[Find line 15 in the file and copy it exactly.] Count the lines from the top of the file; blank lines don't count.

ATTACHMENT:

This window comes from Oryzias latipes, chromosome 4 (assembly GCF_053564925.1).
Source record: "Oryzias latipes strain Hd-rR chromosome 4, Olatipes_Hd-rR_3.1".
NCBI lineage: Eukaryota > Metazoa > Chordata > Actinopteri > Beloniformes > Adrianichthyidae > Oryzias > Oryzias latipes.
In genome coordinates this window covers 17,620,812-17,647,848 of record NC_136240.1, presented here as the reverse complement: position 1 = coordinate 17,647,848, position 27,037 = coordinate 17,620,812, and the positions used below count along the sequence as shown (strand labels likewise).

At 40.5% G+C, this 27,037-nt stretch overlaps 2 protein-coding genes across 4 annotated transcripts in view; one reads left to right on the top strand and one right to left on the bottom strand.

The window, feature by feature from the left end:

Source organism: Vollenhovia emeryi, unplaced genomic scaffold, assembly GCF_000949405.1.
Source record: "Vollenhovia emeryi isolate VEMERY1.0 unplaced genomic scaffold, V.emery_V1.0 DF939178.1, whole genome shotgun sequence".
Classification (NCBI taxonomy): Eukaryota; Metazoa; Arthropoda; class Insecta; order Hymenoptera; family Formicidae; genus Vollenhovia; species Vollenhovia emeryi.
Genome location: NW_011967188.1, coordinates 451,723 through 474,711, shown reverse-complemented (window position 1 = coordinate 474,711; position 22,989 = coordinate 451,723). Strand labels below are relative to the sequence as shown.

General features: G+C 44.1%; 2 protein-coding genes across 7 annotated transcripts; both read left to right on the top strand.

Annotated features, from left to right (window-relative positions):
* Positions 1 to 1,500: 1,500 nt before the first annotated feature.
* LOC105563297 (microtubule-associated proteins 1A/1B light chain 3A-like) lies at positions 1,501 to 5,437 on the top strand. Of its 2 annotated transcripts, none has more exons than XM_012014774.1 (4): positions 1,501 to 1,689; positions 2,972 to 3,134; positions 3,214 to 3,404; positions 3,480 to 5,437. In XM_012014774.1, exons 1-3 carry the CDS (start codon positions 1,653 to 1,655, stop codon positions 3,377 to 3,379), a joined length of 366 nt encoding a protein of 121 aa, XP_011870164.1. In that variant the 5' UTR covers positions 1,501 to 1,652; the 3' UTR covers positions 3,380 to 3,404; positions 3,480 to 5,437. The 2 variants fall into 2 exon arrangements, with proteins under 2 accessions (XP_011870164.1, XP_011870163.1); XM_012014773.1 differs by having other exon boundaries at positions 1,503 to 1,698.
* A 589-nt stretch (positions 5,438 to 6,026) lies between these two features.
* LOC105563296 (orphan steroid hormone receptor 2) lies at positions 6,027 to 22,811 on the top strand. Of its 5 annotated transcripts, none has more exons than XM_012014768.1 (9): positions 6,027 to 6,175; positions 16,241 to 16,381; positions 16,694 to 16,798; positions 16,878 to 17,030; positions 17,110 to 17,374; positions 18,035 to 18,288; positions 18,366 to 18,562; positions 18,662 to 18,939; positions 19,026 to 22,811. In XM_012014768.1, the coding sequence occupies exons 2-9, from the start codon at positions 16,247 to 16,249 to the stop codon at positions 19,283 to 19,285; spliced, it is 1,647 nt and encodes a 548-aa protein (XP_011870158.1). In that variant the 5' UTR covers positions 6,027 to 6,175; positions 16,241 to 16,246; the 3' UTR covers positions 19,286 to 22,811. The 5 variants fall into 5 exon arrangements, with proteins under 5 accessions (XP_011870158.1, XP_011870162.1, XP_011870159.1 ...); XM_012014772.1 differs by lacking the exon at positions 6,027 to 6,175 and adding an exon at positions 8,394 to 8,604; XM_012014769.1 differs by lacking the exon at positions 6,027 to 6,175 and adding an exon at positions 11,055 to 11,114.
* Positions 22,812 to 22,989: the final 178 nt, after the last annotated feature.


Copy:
* A 589-nt stretch (positions 5,438 to 6,026) lies between these two features.